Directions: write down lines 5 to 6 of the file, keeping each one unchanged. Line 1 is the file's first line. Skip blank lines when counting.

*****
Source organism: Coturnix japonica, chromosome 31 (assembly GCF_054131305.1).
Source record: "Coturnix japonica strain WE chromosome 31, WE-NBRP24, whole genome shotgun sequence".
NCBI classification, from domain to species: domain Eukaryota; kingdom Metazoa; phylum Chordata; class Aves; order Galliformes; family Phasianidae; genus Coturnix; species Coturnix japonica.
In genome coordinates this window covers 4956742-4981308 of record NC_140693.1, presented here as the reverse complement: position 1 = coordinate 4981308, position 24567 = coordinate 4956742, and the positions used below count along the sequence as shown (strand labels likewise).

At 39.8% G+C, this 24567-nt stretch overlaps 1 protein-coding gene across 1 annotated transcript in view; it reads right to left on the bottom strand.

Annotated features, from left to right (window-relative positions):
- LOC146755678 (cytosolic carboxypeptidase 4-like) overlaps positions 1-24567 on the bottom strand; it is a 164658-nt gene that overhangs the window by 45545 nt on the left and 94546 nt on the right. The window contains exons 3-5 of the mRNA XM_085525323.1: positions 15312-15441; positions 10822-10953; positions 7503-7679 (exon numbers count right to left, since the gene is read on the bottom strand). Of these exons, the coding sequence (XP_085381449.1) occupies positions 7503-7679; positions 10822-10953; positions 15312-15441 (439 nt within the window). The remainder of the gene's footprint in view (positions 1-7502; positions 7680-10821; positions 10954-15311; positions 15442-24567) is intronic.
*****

At 39.8% G+C, this 24567-nt stretch overlaps 1 protein-coding gene across 1 annotated transcript in view; it reads right to left on the bottom strand.

Annotated features, from left to right (window-relative positions):